The browsers do not display all information in the vocabulary databases. Notably, fields intended only for indexing or retrieval and the revision history of how the records have changed over time do not appear on the Web. This additional information is currently available only in the data releases for AAT, TGN, and ULAN: XML, Relational Tables, APIs, and LOD.

Are there diacritics (accent marks) in the vocabulary data?
Names and other information in the Vocabularies may include dozens of different diacritics. Whereas formerly the diacritics were encoded by a specialized system, the data is now released as Unicode.

How may I cite the Vocabularies in MARC?

MARC Bibliographic standard for citing Getty Vocabulary terms.
Include the descriptor or another term in the vocabulary record, citing the vocabulary as the source. In the example below, AAT terms are used to index the GRI Special Collections finding aid for the Harald Szeemann papers, 1800-2011, bulk 1949-2005.

655 _7 |a Posters |z United States |y 20th century. |2 aat

655 _7 |a Self-portraits |z United States |y 20th century. |2 aat

655 _7 |a Still lifes |z United States |y 20th century. |2 aat

655 _7 |a Videotapes |z United States |y 20th century. |2 aat

655 _7 |a Born digital |2 aat

MARC Standard format to include the unique subject_id of the Getty vocabulary record
To ensure accuracy and maintaining up-to-date links as the vocabulary data changes over time, in addition to listing the vocabulary term, it is a good idea to cite the unique identifier of the Getty vocabulary record, if possible. Please consult instructions regarding the formulation of URIs (Uniform Resource Identifiers) for Getty vocabulary records.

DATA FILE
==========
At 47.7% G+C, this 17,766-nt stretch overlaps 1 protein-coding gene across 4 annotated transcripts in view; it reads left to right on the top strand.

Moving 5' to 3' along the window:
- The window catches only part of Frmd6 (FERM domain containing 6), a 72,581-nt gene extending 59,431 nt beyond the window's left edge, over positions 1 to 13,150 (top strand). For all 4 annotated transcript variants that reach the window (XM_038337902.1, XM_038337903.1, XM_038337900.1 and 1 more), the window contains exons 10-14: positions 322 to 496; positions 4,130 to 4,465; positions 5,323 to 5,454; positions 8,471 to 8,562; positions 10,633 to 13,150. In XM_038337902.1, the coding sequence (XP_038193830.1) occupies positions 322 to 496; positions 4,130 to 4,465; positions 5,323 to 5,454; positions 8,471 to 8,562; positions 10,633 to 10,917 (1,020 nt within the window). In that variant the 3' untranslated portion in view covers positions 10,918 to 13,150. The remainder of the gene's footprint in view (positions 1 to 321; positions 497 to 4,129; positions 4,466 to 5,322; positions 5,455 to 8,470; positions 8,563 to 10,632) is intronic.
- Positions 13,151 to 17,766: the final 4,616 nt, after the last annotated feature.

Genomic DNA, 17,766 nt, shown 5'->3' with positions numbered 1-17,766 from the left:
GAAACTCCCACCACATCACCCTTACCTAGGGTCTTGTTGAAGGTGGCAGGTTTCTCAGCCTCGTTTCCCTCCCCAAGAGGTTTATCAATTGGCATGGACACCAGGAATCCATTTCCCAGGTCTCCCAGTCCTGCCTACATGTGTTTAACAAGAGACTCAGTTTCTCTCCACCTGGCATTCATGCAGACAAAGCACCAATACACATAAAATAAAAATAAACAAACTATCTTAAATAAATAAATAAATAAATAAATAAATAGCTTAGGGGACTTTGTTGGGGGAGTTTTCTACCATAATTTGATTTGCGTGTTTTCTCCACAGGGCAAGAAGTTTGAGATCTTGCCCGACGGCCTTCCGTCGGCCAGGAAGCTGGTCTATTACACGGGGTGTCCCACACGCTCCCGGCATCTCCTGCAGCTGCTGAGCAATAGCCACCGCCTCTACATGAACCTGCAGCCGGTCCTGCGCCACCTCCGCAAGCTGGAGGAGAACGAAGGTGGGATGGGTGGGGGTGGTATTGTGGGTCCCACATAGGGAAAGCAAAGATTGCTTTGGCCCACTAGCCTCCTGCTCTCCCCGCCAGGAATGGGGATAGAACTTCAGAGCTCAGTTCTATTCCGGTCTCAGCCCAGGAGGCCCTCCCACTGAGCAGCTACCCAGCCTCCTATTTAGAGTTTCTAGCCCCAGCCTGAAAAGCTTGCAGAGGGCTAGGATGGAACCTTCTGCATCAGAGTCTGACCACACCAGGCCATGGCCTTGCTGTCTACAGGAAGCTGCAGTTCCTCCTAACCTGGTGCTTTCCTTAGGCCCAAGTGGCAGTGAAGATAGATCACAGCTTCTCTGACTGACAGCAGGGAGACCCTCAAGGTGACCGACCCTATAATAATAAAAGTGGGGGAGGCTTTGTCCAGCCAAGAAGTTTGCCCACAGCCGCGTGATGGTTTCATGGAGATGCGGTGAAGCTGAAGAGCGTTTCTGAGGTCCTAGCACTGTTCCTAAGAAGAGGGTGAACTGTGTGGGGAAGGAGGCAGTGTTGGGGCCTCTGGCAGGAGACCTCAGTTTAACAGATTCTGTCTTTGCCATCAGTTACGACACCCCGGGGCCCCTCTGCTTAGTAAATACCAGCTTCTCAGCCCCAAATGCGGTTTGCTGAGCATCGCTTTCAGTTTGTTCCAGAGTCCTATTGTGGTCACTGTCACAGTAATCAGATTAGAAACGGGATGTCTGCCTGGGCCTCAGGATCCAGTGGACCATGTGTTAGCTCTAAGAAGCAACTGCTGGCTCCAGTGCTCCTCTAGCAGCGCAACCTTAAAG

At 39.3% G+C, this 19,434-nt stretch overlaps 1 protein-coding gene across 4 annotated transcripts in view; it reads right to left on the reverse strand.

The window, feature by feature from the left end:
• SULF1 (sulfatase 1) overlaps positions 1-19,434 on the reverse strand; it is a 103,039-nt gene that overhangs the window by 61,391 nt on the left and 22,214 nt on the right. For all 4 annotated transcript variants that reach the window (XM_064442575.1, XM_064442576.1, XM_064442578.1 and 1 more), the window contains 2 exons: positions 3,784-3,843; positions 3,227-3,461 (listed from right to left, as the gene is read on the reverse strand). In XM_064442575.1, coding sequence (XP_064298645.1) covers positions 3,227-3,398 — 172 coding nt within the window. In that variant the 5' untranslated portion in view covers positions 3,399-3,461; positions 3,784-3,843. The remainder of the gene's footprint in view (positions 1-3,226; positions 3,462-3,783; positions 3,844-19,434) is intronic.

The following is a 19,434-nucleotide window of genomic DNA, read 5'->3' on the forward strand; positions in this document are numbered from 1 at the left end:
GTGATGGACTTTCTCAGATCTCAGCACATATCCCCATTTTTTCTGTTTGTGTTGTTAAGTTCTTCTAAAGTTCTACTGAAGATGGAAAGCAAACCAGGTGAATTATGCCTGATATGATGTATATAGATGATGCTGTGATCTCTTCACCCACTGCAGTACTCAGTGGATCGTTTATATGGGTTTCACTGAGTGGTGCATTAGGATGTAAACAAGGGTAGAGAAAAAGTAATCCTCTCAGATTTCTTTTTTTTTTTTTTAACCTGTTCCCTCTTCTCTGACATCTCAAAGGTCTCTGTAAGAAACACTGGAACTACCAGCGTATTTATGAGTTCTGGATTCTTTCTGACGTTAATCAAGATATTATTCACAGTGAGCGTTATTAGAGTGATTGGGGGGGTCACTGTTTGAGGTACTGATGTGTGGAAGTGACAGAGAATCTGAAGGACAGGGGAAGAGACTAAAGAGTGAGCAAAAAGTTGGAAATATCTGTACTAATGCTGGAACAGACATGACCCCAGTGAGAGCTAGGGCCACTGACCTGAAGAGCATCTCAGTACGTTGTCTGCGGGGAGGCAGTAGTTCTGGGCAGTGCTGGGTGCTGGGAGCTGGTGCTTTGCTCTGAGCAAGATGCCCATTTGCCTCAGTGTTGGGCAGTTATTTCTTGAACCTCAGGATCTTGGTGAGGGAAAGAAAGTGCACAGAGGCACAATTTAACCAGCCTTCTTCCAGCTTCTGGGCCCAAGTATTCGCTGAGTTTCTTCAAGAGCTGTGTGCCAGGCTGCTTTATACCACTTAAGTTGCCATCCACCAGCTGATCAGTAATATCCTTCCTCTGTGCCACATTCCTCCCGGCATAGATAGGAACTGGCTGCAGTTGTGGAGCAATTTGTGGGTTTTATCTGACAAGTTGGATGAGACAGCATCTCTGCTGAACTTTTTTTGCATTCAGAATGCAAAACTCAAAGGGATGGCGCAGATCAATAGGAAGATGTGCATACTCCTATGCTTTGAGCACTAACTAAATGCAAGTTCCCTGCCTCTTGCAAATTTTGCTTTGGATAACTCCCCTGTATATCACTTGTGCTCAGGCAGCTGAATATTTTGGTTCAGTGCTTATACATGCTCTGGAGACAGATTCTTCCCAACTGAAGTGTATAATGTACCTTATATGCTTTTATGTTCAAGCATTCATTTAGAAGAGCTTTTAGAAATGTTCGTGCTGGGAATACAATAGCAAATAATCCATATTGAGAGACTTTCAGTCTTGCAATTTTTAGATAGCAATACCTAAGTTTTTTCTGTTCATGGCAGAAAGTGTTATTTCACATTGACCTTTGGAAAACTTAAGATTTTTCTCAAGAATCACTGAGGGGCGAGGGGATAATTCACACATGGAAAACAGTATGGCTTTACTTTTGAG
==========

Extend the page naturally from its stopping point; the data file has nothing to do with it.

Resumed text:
The MARC standard prefers using the full URI in the $0 subfield (which also means that no MARC organization code is required, as the source is identified in the domain of the Getty Vocabularies URI).*

Below is an example of using the $0 containing the AAT term URI with the 655 field from the Frick Art Reference Library.

655 _7 Reproductions.|2 aat |0

655 _7 Paintings (visual works)|2 aat |0

*For more see MARC documentation:

See Authority record control number or standard number. Subfield $0 contains the system control number of the related authority or classification record, or a standard identifier such as an International Standard Name Identifier (ISNI). These identifiers may be in the form of text or a URI. If the identifier is text, the control number or identifier is preceded by the appropriate MARC Organization code (for a related authority record) or the Standard Identifier source code (for a standard identifier scheme), enclosed in parentheses. When the identifier is given in the form of a Web retrieval protocol, e.g., HTTP URI, no preceding parenthetical is used.

See MARC Code List for Organizations for a listing of organization codes, Subject Heading and Term Source Codes, and Standard Identifier Source Codes for code systems for standard identifiers. Subfield $0 is repeatable for different control numbers or identifiers.

The Art & Architecture Thesaurus® (AAT), the Union List of Artists Names ® (ULAN), the Getty Thesaurus of Geographic Names® (TGN), the Cultural Objects Name Authority® (CONA), and the Getty Iconography Authority (IA) are provided by the J. Paul Getty Trust under the Open Data Commons Attribution License (ODC-By) 1.0.

Updated 10 November 2021